Opinion

Perils in sports must be taken seriously

An editorial from The Times West Virginian

FAIRMONT, W.Va. — The symptoms include memory loss, confusion, impaired judgement, impulse control issues, aggression, depression, anxiety, thoughts of or suicidal tendency, dementia.

And doctors cannot definitively diagnose it until after death.

It sounds like Alzheimer’s. But it isn’t.

It’s the disease that occurs in the brain of people with a history of repeated head trauma — chronic traumatic encephalopathy or CTE for short.

We’ve had some kind of knowledge about the disorder since at least the 1920s. Remember how old boxers used to be described as punch drunk?

But it’s not showing up just in boxers who put themselves into the ring and expose themselves to hit after hit to the head. Now it’s showing up in people who wear helmets that are supposed to protect them. Kevlar helmets worn by soldiers in battle. Helmets emblazoned with a football team’s mascot.

And it’s not just showing up in professional football players. CTE is being found in people who stopped playing ball in college. Or, shockingly, high school.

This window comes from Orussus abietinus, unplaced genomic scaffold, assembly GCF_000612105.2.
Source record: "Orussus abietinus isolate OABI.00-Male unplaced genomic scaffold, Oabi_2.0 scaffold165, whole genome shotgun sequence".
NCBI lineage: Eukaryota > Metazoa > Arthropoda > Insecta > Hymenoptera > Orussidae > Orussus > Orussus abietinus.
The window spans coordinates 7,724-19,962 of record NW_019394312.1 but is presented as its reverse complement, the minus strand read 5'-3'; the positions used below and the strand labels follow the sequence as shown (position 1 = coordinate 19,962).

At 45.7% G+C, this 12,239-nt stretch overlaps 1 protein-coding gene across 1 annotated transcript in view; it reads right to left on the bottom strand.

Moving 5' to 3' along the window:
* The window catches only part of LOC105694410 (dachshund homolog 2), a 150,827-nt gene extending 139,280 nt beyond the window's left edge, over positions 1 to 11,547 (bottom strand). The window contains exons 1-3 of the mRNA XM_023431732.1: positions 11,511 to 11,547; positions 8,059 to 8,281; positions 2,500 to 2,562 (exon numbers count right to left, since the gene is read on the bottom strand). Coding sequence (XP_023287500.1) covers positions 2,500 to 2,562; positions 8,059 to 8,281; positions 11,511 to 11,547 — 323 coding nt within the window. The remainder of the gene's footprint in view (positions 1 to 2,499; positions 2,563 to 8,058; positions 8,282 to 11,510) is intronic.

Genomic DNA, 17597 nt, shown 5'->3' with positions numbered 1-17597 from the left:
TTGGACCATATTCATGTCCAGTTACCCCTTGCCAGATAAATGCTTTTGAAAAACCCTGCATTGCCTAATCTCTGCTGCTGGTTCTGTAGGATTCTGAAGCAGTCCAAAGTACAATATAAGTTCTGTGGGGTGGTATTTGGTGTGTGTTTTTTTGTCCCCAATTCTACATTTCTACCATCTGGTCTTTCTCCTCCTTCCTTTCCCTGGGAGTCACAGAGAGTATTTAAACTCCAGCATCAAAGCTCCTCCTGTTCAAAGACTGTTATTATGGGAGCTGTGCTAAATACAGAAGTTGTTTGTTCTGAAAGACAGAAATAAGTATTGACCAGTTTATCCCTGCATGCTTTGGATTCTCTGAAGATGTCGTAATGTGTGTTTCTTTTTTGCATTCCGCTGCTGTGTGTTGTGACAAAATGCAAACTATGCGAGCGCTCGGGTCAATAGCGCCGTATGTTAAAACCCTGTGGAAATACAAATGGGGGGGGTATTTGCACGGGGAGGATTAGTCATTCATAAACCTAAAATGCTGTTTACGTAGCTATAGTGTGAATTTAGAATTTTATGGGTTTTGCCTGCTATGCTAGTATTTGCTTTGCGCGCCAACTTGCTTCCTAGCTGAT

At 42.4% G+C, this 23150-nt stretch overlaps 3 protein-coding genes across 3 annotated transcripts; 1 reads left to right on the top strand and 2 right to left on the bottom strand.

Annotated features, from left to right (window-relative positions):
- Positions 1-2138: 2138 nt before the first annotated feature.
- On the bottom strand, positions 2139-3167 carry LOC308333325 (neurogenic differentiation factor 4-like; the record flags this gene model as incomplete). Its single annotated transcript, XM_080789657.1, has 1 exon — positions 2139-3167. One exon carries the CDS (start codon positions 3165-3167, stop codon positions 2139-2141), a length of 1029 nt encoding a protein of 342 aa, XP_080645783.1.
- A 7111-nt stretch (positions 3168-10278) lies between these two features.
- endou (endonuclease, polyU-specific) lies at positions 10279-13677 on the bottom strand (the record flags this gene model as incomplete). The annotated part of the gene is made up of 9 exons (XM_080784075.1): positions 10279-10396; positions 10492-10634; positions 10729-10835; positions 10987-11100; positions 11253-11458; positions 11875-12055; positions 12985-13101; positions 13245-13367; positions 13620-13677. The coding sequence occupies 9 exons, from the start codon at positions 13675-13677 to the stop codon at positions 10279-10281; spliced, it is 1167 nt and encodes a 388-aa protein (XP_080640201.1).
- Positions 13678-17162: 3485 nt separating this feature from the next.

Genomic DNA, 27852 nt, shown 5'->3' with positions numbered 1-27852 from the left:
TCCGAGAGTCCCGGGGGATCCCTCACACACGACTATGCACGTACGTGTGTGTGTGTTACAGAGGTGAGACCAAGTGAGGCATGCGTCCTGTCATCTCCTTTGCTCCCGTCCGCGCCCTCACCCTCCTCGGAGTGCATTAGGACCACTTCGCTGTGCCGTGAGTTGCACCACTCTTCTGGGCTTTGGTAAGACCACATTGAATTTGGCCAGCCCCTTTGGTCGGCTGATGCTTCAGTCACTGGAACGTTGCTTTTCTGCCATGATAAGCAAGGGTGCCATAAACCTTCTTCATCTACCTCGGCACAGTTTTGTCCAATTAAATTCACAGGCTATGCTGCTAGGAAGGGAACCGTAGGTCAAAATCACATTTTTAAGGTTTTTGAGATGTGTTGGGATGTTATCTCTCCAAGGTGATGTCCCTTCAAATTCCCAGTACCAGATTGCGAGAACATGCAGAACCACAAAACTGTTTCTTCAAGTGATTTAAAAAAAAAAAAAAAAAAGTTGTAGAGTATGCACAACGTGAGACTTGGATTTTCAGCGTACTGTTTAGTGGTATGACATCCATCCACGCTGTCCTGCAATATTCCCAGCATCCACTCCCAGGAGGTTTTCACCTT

We kind of know the science behind the cause of CTE. If the head suffers repeated trauma, abnormal proteins call “tau” are produced in the brain. Those proteins tangle blood vessels and stop proper blood flow, which kills the nerves and their pathways. And that creates very distinct changes in personality and function.

How horrible it must feel to be spiraling down the road to completely losing yourself and every memory you have, unable to control rage or depression. Look at two standout NFL players, Dave Duerson and Junior Seau. Both apparently knew the path they were going down and decided to end their lives before they destroyed the lives of those around them. Both shot themselves in the chest, and we can assume that it was because the two men wanted someone to study their brains postmortem and figure out what was wrong.

And maybe fix it…

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